For large enterprise networks that are unable to tolerate downtime resulting from a DoS attack, I'd suggest researching anti-DoS products, such as those offered by Mazu Networks Inc., Prolexic Technologies Inc. and Cisco Systems Inc. Many of these products attempt to identify and exclude malicious traffic by creating a baseline of "normal" traffic, then comparing normal traffic patterns with traffic spikes that may be an indication of a DoS attack. They also do some interesting detection of DoS traffic by trying to find patterns in Time To Live (TTL) values, hashing payload data, and looking for other TCP/IP patterns that may be indicative of a DoS attack.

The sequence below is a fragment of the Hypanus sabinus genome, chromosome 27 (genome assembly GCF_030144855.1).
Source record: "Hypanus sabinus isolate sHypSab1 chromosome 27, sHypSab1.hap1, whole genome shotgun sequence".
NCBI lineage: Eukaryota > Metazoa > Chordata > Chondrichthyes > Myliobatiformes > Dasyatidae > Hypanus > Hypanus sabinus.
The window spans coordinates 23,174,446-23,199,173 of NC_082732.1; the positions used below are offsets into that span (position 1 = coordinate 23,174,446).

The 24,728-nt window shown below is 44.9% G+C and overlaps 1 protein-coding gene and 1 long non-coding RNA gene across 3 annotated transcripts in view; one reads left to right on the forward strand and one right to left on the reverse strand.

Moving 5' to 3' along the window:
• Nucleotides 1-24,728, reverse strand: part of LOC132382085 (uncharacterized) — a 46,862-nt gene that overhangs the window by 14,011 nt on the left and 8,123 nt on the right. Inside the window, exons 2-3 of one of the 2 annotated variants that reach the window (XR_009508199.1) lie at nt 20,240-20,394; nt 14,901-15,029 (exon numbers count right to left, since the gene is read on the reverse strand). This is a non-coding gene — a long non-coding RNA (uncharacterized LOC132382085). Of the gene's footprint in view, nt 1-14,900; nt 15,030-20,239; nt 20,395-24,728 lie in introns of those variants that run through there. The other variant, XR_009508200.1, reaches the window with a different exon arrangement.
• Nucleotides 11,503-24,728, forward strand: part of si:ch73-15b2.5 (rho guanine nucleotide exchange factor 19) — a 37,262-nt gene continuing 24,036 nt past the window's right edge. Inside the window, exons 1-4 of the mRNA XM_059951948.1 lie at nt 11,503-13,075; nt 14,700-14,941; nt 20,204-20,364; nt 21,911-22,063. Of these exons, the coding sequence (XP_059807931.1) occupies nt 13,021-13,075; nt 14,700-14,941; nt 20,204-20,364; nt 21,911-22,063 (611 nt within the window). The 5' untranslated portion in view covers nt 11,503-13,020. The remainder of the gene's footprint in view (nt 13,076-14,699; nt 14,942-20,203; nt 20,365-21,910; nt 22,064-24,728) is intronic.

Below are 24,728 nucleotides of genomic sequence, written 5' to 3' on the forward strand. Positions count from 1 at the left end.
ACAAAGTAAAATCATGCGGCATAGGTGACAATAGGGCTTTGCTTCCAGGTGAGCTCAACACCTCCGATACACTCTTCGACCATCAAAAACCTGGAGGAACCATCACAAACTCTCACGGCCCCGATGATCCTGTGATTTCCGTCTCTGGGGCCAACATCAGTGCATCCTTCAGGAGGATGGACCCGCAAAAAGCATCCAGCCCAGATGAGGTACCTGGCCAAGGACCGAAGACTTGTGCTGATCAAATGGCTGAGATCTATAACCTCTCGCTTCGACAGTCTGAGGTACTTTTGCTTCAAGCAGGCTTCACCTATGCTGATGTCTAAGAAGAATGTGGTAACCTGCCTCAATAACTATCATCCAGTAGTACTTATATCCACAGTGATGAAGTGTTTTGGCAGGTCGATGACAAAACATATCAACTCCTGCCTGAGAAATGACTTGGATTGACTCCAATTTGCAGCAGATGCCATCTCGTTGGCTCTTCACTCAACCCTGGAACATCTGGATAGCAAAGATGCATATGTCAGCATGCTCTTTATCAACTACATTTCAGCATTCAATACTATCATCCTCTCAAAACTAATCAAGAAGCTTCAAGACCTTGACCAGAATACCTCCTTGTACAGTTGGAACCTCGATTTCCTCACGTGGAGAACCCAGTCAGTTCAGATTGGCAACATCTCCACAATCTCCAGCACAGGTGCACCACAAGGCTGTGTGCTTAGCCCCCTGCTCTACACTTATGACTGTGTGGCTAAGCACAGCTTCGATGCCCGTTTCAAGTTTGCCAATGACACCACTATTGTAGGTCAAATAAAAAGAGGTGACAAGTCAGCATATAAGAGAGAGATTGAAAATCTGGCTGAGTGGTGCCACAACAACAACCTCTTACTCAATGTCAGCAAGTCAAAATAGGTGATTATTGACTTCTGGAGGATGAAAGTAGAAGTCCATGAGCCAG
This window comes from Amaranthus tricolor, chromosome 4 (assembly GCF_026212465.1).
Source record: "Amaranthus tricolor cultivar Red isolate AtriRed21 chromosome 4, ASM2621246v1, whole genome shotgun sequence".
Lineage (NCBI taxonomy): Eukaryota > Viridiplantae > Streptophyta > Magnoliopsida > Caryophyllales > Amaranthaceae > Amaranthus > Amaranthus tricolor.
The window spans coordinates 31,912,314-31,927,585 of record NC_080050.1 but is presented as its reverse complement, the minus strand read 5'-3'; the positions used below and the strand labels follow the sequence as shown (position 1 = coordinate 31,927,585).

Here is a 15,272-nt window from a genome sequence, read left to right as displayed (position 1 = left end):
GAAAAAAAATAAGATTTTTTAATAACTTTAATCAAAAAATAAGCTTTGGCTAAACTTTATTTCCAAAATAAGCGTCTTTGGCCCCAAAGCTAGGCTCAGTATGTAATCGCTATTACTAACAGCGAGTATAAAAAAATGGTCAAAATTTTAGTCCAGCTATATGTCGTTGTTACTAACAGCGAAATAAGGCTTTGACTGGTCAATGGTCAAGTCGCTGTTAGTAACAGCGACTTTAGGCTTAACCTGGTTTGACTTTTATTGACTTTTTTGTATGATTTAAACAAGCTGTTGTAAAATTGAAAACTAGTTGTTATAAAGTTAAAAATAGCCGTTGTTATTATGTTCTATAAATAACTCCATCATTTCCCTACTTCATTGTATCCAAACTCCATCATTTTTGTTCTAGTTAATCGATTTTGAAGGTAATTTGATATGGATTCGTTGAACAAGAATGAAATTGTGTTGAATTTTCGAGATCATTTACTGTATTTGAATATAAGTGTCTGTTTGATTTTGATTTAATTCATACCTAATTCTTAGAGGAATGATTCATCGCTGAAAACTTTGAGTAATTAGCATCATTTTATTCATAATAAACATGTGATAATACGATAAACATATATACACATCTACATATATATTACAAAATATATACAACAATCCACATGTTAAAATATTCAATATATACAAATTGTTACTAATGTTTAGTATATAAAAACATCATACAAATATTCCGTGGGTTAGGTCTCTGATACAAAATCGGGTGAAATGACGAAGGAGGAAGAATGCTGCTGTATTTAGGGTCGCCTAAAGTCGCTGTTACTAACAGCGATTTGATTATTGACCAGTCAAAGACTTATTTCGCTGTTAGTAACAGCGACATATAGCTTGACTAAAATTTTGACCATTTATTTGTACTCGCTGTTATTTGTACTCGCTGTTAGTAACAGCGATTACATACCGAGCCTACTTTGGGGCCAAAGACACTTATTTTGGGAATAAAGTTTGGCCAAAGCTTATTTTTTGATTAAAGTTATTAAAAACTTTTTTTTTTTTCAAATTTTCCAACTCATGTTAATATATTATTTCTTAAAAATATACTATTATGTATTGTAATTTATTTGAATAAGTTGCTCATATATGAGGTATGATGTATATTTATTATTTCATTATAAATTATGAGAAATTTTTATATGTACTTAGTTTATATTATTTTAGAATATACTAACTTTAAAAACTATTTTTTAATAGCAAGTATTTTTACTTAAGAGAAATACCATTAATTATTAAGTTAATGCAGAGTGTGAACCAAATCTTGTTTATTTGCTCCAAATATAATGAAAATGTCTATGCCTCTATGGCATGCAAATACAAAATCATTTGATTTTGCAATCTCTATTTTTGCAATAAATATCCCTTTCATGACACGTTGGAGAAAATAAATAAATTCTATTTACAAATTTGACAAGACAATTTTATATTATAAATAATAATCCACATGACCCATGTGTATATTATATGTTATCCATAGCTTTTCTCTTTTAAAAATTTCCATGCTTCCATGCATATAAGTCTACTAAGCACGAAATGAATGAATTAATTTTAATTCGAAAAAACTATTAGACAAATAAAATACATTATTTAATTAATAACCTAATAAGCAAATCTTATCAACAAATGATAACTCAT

Unfortunately, no matter how effective these products are, it may be possible for an attacker to overwhelm an organization's incoming network bandwidth. This is why I strongly recommend becoming familiar with the security point of contact with your ISP. Having a good relationship with the security contact can mean the difference between getting help in the event of an incident or being forwarded on to sales to purchase additional bandwidth.
- DoS attacks can affect a DNS server. Learn how to minimize the security risks.
- Prevent DoS attacks with application-level firewalls.
This was first published in July 2008